The port city of Tīmaru is built on rolling hills created from the lava flows of an extinct volcano. With a population of 29,000 it is the second largest city in Canterbury – a thriving commercial centre, holiday resort, and home to the world-famous Denheath Custard Squares.
Strategically located between Christchurch and Dunedin, Tīmaru was an integral component of the extensive Ngāi Tahu network of kāinga nohoanga (settlements) and a rich source of mahinga kai (traditional food gathering).
The name Tīmaru has two possible origins – the more literal ‘ti maru’ meaning ‘shady cabbage tree’, and also ‘Te Maru’, meaning 'place of shelter'.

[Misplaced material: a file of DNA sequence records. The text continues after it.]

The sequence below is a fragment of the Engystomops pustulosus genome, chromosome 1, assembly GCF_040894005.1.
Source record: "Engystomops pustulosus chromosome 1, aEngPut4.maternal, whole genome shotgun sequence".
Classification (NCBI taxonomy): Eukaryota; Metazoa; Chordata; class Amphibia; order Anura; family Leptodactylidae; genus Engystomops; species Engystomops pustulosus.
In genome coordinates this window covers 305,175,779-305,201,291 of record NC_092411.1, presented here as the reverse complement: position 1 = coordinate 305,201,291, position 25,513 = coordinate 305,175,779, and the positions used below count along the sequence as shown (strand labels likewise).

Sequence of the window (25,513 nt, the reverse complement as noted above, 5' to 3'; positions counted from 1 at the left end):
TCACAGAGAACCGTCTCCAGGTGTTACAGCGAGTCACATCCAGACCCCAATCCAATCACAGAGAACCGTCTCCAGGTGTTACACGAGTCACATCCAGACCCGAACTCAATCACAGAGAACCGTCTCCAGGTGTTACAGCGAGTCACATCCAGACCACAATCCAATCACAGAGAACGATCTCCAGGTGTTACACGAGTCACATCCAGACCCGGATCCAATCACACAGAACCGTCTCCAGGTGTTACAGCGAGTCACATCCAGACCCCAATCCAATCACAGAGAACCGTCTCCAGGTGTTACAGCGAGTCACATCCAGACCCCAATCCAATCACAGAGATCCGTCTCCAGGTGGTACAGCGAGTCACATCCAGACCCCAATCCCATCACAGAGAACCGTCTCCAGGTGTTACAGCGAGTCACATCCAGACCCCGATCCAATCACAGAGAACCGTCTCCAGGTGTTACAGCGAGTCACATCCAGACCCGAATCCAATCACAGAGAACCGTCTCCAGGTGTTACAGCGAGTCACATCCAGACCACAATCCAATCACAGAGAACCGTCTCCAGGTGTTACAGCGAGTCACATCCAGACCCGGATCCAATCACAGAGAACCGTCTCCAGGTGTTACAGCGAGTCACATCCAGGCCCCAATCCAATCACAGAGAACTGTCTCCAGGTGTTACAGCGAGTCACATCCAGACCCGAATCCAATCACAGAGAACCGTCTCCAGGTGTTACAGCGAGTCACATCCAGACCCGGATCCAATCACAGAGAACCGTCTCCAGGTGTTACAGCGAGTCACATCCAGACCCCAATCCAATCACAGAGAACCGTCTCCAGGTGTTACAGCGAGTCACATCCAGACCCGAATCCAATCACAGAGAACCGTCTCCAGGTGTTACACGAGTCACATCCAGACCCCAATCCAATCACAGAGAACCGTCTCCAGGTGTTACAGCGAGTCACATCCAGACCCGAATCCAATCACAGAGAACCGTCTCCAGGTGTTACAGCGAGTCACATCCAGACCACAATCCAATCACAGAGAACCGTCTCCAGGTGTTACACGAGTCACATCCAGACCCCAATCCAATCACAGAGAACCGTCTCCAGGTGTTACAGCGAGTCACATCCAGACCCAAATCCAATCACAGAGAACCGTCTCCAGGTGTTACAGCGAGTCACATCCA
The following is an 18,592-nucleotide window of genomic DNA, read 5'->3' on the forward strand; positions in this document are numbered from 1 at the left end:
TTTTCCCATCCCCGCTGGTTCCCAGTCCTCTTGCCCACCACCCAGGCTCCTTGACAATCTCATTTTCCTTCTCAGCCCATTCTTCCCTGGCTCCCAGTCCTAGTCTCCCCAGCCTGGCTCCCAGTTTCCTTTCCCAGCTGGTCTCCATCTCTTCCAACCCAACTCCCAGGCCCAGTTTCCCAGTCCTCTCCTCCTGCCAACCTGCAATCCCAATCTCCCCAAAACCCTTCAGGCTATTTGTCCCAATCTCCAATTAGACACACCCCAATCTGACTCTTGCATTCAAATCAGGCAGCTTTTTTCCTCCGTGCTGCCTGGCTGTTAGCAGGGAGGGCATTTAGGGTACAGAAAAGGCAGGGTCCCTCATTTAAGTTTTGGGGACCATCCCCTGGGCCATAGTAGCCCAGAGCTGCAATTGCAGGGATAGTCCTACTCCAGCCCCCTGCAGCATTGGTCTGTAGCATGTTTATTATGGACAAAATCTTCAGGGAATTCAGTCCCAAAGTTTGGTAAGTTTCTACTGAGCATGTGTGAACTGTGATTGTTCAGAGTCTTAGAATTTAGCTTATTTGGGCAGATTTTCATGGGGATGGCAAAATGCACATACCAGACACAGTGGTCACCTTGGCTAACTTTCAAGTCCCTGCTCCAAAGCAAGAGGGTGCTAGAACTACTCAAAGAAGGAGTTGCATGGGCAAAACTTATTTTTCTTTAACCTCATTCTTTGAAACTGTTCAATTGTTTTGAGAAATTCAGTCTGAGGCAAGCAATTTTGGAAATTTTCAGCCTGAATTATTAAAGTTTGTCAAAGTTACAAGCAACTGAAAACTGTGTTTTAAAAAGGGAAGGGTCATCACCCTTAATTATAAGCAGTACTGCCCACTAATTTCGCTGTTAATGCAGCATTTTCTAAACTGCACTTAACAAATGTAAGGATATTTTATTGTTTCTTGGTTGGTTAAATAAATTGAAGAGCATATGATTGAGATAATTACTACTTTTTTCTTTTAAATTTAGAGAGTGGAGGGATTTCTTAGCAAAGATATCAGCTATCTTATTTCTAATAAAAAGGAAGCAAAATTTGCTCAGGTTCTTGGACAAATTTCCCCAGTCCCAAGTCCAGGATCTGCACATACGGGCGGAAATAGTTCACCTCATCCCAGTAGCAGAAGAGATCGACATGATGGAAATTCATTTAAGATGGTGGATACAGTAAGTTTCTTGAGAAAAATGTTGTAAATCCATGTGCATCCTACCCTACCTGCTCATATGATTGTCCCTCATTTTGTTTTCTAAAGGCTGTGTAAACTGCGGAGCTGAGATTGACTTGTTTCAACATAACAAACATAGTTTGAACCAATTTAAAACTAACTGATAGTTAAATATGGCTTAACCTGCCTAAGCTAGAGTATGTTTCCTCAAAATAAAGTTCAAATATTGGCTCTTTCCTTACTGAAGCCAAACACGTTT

Māori waka (canoes) used Tīmaru as a place to rest on journeys up and down the eastern coastline for many years before the arrival of the first Europeans in the 19th century. The area includes over 500 sites with traces of Māori rock art, particularly in the rock overhangs and caves of the Opuha and Opihi river valleys, to the west of the city. Archaeologists have suggested that Māori tribes were permanently settled in the district before 1400 AD.
Te Ana Maori Rock Art invites you to follow in the footsteps of their ancestors… shelter here and enjoy a unique rock art experience which includes the most significant collection of ancient Maori rock art in New Zealand.